It’s great to see Hex portrayed as a sort of a chewed-out grizzled heroic figure. He’s cynical and flippant, but there’s a sense that he is very much a hero. When asked why he is pursuing Arkady, he replies, “On account a’ what you done to that girl back East.” Arkady is far too jaded to believe that it could be a driving motivation. “You mean to say you’ve tracked me across 12 states because of that?” Jonah cracks a joke about the reward money, but the climax makes it clear Hex isn’t in it for the profit. When Arkady offers him a lot of money to look the other way, Hex firmly declines. “It ain’t about money, boy. It’s about justice.”One senses that Hex might actually like Batman.

Ra’s has got to fly…

We also get some nice character work for Ra’s Al Ghul. The revelation at the end of the episode that Arkady is actually the villain’s son makes the whole thing just a bit more tragic. It’s interesting that Ra’s is presented here as notably less villainous than he would become in The Demon’s Quest. He shows remarkable sympathy for his labourers, chastising Arkady for his treatment of them. “I’ve told you repeatedly, this is not how I do things!” he warns Arkady after the latter uses a whip. “Not at the expense of my workforce!”

When his airship rains down destruction on the railroad, Ra’s Al Ghul is careful to warn the civilians of the pending attack. “Run, if you value your lives!” he announces as the ship launches the missile. It seems a far cry from the attempted genocide that Batman would stop, suggesting that Ra’s has grown somewhat harsher in his moral outlook over the years. Whether that’s due to a creeping cynical nihilism, or simply the result of the insanity of the Lazarus Pits, it makes for an interesting character development.

Going “al” in on this on…

Of course, all this (relative) compassion is contrasted against his treatment of Arkady. He rebukes his son quite publicly, informing him, “And you, Arkady, will make no more decisions without my approval, understood?” When the ship is falling apart, he takes the time to order his men to abandon ship, but seems to spare no such pity for his own flesh and blood. “Leave that fool to his fate,” he instructs the crew, a decision he would come to regret in the decades that followed.

I’ve always thought that Ra’s works so well as a Batman villain because he fills a niche in the hero’s rogues’ gallery. Ra’s Al Ghul is essentially a father archetype, to a heroic orphan character. Like Thomas Wayne, he was a doctor. He sees Batman as his heir. Unlike Bruce’s real parents, he will never die. That’s why Christopher Nolan’s use of the character in Batman Begins was so smart. It’s also, I suspect, why Batman seems to take Ra’s Al Ghul so seriously and why – according to quite a few writers – he seems more willing to kill Al Ghul or let him die, as compared to other villains.

Jonah always had a short fuse…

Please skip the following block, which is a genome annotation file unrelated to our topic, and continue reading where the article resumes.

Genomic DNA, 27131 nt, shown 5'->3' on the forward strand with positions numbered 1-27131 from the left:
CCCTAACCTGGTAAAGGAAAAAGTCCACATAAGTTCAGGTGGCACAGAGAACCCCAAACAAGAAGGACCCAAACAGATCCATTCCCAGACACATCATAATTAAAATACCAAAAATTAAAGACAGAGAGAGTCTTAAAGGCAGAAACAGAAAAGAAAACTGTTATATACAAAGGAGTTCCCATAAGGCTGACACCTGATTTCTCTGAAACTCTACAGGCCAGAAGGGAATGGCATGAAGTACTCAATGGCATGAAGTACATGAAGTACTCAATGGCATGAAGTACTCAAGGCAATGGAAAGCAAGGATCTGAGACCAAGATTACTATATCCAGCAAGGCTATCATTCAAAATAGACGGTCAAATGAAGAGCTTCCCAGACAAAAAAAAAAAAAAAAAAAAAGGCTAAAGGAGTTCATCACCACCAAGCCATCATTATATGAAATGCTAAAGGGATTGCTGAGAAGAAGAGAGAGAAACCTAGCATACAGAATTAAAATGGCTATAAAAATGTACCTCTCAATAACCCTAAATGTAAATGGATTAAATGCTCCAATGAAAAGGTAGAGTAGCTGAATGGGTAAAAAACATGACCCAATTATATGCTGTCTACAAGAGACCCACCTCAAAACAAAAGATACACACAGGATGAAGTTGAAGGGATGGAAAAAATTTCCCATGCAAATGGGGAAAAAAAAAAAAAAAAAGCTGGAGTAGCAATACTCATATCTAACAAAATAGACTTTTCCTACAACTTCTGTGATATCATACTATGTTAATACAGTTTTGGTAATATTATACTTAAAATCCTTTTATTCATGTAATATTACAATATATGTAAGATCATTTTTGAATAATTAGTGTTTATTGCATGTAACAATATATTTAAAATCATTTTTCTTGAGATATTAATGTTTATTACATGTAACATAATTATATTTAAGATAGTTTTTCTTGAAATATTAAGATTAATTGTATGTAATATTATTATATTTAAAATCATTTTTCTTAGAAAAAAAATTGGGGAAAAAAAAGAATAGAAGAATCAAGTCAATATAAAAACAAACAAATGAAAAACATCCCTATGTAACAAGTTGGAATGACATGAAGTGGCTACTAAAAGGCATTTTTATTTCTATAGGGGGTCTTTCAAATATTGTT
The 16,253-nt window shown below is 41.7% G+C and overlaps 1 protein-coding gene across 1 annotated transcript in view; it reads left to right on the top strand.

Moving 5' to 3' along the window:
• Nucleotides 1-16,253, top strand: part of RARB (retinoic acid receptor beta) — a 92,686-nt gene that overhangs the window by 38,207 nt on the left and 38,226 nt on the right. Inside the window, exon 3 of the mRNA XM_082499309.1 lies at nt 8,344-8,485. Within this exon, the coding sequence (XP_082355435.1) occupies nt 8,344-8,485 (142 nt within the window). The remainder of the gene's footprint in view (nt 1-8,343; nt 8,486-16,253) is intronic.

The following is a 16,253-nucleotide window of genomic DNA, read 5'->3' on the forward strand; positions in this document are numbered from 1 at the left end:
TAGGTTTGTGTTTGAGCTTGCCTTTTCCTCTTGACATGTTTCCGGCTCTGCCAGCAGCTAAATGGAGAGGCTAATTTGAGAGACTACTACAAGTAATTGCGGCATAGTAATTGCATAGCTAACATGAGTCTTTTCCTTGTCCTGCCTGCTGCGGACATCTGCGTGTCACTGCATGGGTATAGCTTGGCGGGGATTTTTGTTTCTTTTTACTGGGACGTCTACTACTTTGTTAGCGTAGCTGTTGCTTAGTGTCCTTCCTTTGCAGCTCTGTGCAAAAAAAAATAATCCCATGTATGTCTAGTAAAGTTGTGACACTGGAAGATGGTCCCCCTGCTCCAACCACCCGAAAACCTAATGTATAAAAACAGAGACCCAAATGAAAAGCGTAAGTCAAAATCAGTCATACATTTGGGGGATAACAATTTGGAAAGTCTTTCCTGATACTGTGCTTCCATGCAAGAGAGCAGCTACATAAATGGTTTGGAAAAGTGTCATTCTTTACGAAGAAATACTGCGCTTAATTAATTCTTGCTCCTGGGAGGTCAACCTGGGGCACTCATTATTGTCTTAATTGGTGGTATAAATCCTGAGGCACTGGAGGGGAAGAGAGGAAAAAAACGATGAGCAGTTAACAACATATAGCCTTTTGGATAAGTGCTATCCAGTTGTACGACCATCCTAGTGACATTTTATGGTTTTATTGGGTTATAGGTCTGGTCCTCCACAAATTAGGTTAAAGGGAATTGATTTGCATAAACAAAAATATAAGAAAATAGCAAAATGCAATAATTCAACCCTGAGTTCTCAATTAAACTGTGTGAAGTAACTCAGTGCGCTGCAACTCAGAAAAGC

Ra’s upsets Bruce deeply, even unconsciously, because he reminds him of his father. Like The Dark Knight Rises, Showdown works well for Ra’s because it plays on that idea. it presents him as a failed father. In The Dark Knight Rises, he failed Talia – sending her away because he didn’t know how to deal with her. Here, he fails Arkady because of a poorly-considered and rash decision to abandon Arkady to his fate.

Ra’s explains the root of his disappointment, “Even before the Phoenix debacle, I had already come to realise that Arkady was too unbalanced and cruel to ever rule my empire.”For a normally family, that would just mean marginalising him in the family business, but Ra’s leaves him to serve an inhuman prison sentence, driving him insane. This perhaps explains his fixation on recruiting Batman as a male heir – to somehow make up for that earlier ignominious failure, to redeem his snap judgement.

Crossing swords…

There is a note of irony in all this, as we’d see play out in other stories like Avatar and Out of the Past. Ra’s is so fixated on finding another son by whom to do right, that he’d ignore and neglect (and even abuse) his own daughter. If Ra’s were a decent human being, he might find the opportunity for redemption in connecting with his own daughter, but he’s very clearly repeating the same cycle of neglect with her. Much like Arkady, Talia fails to live up to his expectations (this time by virtue of gender rather than nature), and so she’s not worthy of his time.

I do like the portrayal of the relationship between Ra’s and Batman. It’s very clear that Ra’s respects Batman as an adversary, as demonstrated by the fact that he chooses to confess everything up front. “I hope the story I have to tell you might make you reconsider your pursuit,” he suggests, rather than directly confronting or evading Batman. Even his last request is more of a plea than an ultimatum, made as an equal rather than from a position of strength. “For now, let me take my boy home,”he begs.

Fool’s gold?

Naturally, Batman allows him – being a sucker for parent-child reunions, even under these messed-up circumstances. It’s quite impressive that the story manages to get Batman’s character remarkably right, even when he’s barely featured at all. Unfortunately the same cannot be said for the network-mandated appearance of Robin, who does nothing more important than punching a random goon in the crotch. (Which, by the way, was another nice moment to make it past Broadcast Standards.)

Showdown is a lovely little story, one that demonstrates and celebrates the sheer diversity of the DC universe. Indeed, it serves almost as the perfect microcosm of what Bruce Timm would go on to do in his later shows, creating this incredibly diverse and engaging canvas that seemed to expand in so many directions all at once, without ever losing sight of the characters at the core of the story.

2 Responses

  1. Reblogged this on drndark.